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Friday Feature - A tough week for American Jews

Friday Feature

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22 Aug 2019
Friday Feature - A tough week for American Jews
We started this week with many in the pro-Israel community fretting over the short and long-term implications of Israel’s ban on two antagonistic US Congresswomen from entering the country, and the role US President Donald Trump played in perhaps forcing Jerusalem into this controversial decision. But that ‘tempest in a teapot’ has been quickly overshadowed by Trump’s latest barrage against the provocative freshman lawmakers, Rep. Ilhan Omar (D-MN) and Rep. Rashida Tlaib (D-MI), which many have now twisted into an antisemitic trope against the Jewish people.

Just to recap, Trump first tweeted late last week that Israel (read Prime Minister Benjamin Netanyahu) was showing “weakness” in allowing Omar and Tlaib into the country. Within minutes, news broke that Israel had decided to block the two agitators from visiting. Many saw it as Netanyahu instantly bowing to pressure from Trump. It took a few days, but Israel clarified that the decision was already in process well before Trump’s tweet. But by then, Republicans and Democrats alike, American Jewish leaders and Israeli officials in tow, were all wringing their hands over the potential damage to US-Israel relations of closing the door on two sitting members of Congress.

Yet that [important] debate quickly faded into obscurity when Trump commented in an Oval Office press appearance on Tuesday that American Jews who vote for a Democrat are showing “either a total lack of knowledge or great disloyalty.”

Democratic Jewish lawmakers, 2020 Democratic hopefuls and major American Jewish groups all rushed to condemn Trump’s statement, accusing him of being ‘divisive’ and employing antisemitic stereotypes, among other charges. Charles Schumer insisted that Trump was “encouraging – wittingly or unwittingly – antisemites throughout the country and world.” Joe Biden described his comments as “insulting and inexcusable.” Dan Shapiro labeled Trump “disgusting.” The headline of one critical article even claimed “Trump is now echoing the same antisemitic tropes used by the Nazis”.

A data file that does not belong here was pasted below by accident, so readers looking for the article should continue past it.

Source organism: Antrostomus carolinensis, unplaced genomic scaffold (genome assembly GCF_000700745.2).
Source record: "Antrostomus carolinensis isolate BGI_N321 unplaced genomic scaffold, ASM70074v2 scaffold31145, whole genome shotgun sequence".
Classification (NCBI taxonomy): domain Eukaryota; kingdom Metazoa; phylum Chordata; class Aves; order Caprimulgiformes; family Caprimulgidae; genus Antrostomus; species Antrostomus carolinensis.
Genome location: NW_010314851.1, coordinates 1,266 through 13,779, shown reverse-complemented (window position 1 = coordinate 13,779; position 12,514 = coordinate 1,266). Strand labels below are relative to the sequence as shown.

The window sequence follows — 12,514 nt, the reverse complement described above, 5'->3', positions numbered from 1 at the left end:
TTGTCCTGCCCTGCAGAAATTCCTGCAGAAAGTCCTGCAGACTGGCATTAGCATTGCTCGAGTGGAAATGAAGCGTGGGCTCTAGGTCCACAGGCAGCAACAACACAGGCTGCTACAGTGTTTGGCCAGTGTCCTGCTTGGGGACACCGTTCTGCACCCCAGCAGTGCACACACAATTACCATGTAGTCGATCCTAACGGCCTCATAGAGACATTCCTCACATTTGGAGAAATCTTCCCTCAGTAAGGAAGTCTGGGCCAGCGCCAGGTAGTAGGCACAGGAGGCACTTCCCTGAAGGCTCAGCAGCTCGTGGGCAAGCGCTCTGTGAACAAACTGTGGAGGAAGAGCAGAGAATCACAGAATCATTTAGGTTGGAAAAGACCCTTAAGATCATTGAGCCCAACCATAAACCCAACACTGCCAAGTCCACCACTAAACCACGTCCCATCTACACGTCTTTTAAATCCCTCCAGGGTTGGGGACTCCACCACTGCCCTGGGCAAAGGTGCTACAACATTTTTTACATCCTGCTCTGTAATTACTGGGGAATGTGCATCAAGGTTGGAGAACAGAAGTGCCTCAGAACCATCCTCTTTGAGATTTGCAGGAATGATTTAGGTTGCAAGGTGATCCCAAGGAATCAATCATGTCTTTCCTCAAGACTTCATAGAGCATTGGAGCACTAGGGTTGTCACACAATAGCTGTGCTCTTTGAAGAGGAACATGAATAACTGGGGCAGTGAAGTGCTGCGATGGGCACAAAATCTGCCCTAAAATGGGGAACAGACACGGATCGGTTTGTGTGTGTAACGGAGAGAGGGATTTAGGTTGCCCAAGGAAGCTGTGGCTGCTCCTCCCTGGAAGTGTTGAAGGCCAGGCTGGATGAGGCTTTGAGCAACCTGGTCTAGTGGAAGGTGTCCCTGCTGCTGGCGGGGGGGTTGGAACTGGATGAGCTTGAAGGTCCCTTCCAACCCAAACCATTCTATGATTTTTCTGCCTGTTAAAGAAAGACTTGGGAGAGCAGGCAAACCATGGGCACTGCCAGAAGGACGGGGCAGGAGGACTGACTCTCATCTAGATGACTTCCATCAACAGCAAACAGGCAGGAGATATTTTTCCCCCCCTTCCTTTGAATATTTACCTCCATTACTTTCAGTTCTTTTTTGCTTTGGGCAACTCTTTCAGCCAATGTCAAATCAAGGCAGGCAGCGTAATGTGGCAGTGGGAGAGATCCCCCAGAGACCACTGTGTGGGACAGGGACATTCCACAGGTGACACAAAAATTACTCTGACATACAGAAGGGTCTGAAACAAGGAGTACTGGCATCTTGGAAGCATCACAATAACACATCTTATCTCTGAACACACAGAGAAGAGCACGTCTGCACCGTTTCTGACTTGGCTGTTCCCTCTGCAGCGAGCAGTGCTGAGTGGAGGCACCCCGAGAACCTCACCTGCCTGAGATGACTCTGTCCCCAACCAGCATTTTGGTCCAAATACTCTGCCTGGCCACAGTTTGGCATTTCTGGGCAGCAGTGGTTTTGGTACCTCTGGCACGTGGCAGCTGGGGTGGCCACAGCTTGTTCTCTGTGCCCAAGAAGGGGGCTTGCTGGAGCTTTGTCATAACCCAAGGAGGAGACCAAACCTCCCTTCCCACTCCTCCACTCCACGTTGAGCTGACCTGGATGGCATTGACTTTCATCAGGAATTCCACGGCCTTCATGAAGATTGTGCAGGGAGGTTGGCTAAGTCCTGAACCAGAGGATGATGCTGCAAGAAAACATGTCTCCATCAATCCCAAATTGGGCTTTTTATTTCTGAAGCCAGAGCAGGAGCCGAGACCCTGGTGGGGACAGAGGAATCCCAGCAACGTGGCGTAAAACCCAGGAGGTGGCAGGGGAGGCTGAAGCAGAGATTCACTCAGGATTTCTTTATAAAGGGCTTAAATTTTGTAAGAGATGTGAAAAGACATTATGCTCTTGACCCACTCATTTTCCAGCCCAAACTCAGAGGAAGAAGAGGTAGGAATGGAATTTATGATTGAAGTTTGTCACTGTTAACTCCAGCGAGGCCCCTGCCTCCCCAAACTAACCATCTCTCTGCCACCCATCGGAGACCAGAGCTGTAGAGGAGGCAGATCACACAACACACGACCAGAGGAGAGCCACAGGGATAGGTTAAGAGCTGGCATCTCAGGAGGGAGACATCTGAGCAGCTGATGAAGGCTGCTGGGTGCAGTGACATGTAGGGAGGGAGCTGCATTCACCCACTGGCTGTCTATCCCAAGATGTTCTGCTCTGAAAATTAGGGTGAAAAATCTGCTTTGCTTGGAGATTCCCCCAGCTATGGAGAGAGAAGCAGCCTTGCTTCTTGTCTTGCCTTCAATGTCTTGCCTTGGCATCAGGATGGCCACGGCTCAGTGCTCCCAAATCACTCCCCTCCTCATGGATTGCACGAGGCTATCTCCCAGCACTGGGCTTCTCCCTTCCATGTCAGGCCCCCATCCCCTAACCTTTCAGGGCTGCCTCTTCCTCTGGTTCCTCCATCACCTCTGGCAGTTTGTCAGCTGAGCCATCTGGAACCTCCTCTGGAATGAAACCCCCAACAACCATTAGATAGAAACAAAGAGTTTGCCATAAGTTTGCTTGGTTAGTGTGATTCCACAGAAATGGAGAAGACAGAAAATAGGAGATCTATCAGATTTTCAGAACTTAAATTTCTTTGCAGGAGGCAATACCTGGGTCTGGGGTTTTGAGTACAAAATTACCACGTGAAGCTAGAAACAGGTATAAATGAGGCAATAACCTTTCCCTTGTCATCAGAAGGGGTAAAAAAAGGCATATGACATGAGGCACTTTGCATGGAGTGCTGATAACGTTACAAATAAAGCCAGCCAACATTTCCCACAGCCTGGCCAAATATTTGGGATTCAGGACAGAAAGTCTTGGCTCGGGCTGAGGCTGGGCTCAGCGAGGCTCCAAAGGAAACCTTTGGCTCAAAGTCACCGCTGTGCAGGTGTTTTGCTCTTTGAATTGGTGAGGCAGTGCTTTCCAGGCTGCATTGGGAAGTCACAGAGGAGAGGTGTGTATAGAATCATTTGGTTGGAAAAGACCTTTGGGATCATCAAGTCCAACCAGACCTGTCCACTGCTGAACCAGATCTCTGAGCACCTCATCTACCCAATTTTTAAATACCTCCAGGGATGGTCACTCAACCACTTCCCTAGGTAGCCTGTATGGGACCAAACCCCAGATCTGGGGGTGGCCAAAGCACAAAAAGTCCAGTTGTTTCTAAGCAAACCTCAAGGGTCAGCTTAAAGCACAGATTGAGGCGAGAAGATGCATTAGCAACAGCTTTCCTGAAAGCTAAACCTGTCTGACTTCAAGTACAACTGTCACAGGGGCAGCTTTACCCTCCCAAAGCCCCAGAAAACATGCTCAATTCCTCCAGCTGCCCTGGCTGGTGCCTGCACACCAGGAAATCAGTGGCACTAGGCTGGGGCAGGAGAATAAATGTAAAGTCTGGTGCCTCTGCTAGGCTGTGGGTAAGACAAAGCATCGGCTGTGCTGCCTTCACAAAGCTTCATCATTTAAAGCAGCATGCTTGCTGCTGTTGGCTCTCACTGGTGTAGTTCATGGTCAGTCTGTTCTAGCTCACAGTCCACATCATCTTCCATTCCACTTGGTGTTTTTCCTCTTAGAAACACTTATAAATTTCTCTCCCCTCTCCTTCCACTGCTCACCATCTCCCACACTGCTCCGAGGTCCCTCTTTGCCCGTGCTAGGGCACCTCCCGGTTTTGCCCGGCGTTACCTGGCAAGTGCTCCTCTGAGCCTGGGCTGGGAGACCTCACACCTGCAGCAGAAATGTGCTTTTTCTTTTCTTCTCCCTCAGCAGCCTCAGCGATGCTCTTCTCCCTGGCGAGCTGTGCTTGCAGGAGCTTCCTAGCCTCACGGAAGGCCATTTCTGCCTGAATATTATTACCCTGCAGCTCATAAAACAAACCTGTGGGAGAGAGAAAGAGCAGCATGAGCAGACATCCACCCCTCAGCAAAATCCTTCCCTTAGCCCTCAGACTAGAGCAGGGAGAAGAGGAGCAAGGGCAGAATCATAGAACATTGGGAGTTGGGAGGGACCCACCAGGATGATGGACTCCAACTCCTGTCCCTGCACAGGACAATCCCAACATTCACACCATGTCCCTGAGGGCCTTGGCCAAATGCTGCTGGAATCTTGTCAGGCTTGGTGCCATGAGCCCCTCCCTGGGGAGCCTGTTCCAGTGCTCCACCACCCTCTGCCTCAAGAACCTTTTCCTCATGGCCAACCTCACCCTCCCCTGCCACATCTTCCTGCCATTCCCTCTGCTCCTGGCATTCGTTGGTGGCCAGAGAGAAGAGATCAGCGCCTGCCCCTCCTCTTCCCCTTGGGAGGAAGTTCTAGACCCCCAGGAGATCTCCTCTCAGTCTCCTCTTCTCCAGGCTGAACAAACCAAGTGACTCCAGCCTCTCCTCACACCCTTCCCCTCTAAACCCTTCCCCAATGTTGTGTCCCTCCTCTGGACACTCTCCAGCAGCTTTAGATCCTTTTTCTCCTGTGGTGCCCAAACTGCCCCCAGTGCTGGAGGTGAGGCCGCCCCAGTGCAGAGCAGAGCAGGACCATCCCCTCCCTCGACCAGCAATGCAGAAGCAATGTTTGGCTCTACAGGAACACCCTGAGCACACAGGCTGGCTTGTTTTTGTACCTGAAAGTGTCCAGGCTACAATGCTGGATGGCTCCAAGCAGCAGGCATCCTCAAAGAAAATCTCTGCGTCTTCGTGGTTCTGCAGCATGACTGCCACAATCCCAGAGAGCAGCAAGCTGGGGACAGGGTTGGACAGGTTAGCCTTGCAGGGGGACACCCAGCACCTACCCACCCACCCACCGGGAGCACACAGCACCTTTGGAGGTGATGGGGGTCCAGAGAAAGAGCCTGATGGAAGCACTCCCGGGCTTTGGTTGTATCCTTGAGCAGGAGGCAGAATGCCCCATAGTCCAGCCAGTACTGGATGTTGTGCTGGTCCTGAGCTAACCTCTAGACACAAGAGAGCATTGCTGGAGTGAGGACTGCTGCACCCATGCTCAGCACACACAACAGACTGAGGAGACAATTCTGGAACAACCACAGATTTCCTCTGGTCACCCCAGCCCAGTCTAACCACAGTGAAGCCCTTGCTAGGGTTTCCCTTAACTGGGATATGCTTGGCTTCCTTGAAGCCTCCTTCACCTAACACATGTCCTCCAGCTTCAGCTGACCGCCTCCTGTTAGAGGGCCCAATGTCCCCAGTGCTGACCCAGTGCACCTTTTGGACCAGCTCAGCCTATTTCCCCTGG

Despite the backlash, Trump doubled down on his pasting of Omar and Tlaib in a tweet on Wednesday, while also clarifying that he simply meant American Jewish voters were being disloyal to Israel and their own people when voting for radical, Jew-hating Democrats like the two ‘Squad’ members. Yet by now, the noise and mayhem surrounding this controversy is drowning out any sane voices and goodwill efforts to bring things back to a proper, realistic perspective.

Here is my attempt to be one of those sane voices:

1. Trump is indeed the Most Pro-Israel President Ever
It is hard for anyone to argue with that premise. He was the one who finally granted American recognition to Jerusalem as the capital of Israel and moved the US Embassy there. He has challenged the unfair treatment of Israel in the United Nations, including UNRWA’s distorted definition of Palestinian refugees. He has cut off US funding to UNRWA, and to the Palestinian Authority over its pay-for-slay policies. He has removed the US from a very flawed nuclear deal with Iran which endangered Israel. And he has recognized Israel’s claim to sovereignty over the Golan Heights. It is hard for any US president to match that track record, accomplished in only two years.